Director and Chief Executive Officer, Aaron Diamond AIDS Research Center; Irene Diamond Professor, The Rockefeller University
For his positive impact on human health, elucidating the dynamic nature of HIV replication in infected persons and forming the foundation for combination antiretroviral therapy, which has led to reductions in AIDS-associated mortality.
When looking at the history of HIV and AIDS research, it is impossible not to mention the work of David Ho. A recognized leader at the forefront of the field, Ho has spent nearly his entire professional career devoted to the disease. His breakthrough research in the mid-1990s directly led to a series of groundbreaking treatments. Ho’s discoveries have earned him numerous accolades, including Time magazine’s Man of the Year in 1996 and a Presidential Citizens Medal in 2001.
Born in Taiwan, Ho moved with his family to the United States in 1965, when he was 12. He began attending Caltech in 1971, where he became interested in medicine. “It was clear that biology in the early 1970s was really about to break out,” Ho said. “So I chose to go to medical school. It was a rare option for a Caltech student at the time; there were only a handful of us.”
In many ways, Ho began his medical career at ground zero of the AIDS outbreak. In 1981, he was a young medical resident at Cedars-Sinai Medical Center in West Hollywood when a patient came through the doors exhibiting symptoms of a then-unknown illness.
“He was a mystery to all of us,” Ho said. “The patient had various infections and tumors—suggesting the immune system was impaired—but his medical history offered no reason. We treated him as well as we could, but he soon died. Then, there was another case. Followed by another. And it began showing up in other parts of the country.” Eager to learn more about this mystery illness, Ho joined the infectious-disease group at Harvard Medical School, where he became one of AIDS’ earliest researchers.
Over the next decade, AIDS turned into a global epidemic. The more scientists learned about the virus causing it—now known as HIV—the more questions were raised. Why, for instance, did so many who tested positive for HIV appear asymptomatic for years? A theory formed—and became generally accepted—that the virus incubated in a kind of “dormant phase,” content to quietly ride along inside its host before transitioning to a more aggressive pattern.
Massachusetts Institute of Technology, 1970–’71
BS, Biology, Caltech, 1974
MD, Harvard Medical School, 1978
Residency, Internal Medicine,
Cedars-Sinai Medical Center, UCLA School of Medicine, 1978–82
Director and Chief Executive Officer, Aaron Diamond AIDS Research Center
Irene Diamond Professor, The Rockefeller University
Ho, however, suspected that something else was going on and in the mid-’90s led a now-famous study using patients’ treatment data as well as novel mathematical and computer simulations to model the replication rates and mutations of the virus.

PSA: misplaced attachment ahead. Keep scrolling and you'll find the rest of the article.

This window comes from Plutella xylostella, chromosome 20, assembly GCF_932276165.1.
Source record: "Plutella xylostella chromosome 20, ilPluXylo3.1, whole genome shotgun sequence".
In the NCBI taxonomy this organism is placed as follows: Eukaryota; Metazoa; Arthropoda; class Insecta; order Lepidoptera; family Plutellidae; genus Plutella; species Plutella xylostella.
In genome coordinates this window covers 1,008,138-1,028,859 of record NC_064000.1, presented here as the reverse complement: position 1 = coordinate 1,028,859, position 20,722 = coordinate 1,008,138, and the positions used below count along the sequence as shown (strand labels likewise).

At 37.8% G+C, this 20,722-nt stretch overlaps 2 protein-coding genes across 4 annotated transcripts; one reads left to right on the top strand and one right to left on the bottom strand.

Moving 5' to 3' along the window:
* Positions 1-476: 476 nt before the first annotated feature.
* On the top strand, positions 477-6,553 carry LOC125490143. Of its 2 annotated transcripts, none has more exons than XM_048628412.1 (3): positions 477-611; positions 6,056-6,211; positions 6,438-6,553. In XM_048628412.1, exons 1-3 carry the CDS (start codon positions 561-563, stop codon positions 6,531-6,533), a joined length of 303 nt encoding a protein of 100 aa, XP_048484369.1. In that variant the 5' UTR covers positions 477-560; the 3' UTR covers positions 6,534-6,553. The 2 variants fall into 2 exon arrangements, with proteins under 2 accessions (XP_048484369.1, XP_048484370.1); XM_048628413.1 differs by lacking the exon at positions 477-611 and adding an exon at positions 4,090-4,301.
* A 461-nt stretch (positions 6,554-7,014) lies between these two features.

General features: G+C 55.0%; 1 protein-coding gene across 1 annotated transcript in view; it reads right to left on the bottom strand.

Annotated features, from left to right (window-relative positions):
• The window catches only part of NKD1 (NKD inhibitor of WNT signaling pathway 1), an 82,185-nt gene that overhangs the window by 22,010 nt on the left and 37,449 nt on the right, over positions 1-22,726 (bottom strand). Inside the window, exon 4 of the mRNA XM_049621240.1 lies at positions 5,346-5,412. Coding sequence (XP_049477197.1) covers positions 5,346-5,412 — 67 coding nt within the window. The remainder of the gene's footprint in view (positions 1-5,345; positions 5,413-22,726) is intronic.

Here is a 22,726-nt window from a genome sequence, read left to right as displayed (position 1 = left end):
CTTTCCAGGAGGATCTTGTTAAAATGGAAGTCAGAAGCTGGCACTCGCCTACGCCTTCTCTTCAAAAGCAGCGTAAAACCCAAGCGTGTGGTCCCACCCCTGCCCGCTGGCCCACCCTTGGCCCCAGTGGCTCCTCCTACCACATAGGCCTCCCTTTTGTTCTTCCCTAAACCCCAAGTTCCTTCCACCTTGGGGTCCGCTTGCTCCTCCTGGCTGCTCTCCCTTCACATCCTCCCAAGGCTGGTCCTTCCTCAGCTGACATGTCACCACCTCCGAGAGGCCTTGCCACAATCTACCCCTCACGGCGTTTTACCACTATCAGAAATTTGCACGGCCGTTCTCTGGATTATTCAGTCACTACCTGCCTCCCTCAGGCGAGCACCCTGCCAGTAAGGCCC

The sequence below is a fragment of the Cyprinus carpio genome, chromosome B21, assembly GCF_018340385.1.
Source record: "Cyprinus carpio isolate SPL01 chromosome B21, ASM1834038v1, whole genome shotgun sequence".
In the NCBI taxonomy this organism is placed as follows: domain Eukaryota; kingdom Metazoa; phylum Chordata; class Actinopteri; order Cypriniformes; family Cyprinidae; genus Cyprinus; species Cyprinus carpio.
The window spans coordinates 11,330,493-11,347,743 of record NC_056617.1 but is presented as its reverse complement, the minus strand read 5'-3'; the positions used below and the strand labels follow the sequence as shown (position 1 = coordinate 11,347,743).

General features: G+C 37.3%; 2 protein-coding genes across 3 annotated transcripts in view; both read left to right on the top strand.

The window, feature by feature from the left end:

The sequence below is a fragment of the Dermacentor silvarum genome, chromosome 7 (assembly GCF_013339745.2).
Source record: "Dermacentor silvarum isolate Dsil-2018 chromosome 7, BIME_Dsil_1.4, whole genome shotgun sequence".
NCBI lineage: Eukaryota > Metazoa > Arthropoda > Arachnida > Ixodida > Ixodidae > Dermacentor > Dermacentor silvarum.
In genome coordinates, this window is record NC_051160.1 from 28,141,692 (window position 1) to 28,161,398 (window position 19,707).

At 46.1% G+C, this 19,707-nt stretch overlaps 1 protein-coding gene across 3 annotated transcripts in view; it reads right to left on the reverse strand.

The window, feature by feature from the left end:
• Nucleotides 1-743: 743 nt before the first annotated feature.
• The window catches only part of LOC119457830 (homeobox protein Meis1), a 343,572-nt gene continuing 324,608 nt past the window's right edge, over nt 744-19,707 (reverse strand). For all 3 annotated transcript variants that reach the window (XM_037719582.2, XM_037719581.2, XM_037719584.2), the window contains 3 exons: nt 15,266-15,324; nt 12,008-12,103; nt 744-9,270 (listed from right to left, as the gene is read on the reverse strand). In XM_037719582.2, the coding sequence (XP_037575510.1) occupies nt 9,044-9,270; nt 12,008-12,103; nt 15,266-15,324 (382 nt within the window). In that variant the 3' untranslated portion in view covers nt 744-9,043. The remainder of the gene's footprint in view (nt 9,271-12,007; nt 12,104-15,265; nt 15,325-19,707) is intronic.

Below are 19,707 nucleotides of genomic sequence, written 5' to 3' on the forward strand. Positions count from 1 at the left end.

“At the time, there was not a lot of mathematical study in biological research,” Ho said. “Today it’s an integral part with gene sequencing and big data, but back then math was a separate discipline. I credit my Caltech training for equipping me to step back and look at the problem differently.”
Ho announced his results in 1996, and they were alarming. Not only was HIV not dormant, it was engaged in a vigorous onslaught of the immune system the entire time—even as the body seemed healthy. Then, at a critical point of immune impairment, other opportunistic diseases simply swept into the body unopposed.
Even more disturbing, Ho’s models demonstrated that with such a high replication rate, the virus was continually mutating. “That meant no matter what drug you threw at it, the virus would effectively evolve a way around it,” Ho said.
The discovery, however, sparked new ideas. “Now that we knew something about the mutation paths,” Ho said, “it might be possible to attack on multiple fronts simultaneously to slow it down.” Ho championed a combination antiretroviral therapy, commonly referred to as the AIDS cocktail, consisting of multiple medications acting like a blitzkrieg against the virus. While not a cure, it has durably controlled the virus and dramatically prolonged the lifespan of millions.
Today, Ho is CEO of the Aaron Diamond AIDS Research Center in New York. His research is aimed at measures to prevent infection. He is also an outspoken advocate for extending treatments to third-world nations, particularly those in Africa, the worst affected by AIDS.
“We’ve made some great progress in the last decade,” said Ho. “But with infection rates still so high, we can’t just treat our way out of this disease; we must continue to focus on slowing its spread. There is still so much to do.”
by Ben Tomlin
Photo: Danny Ghitis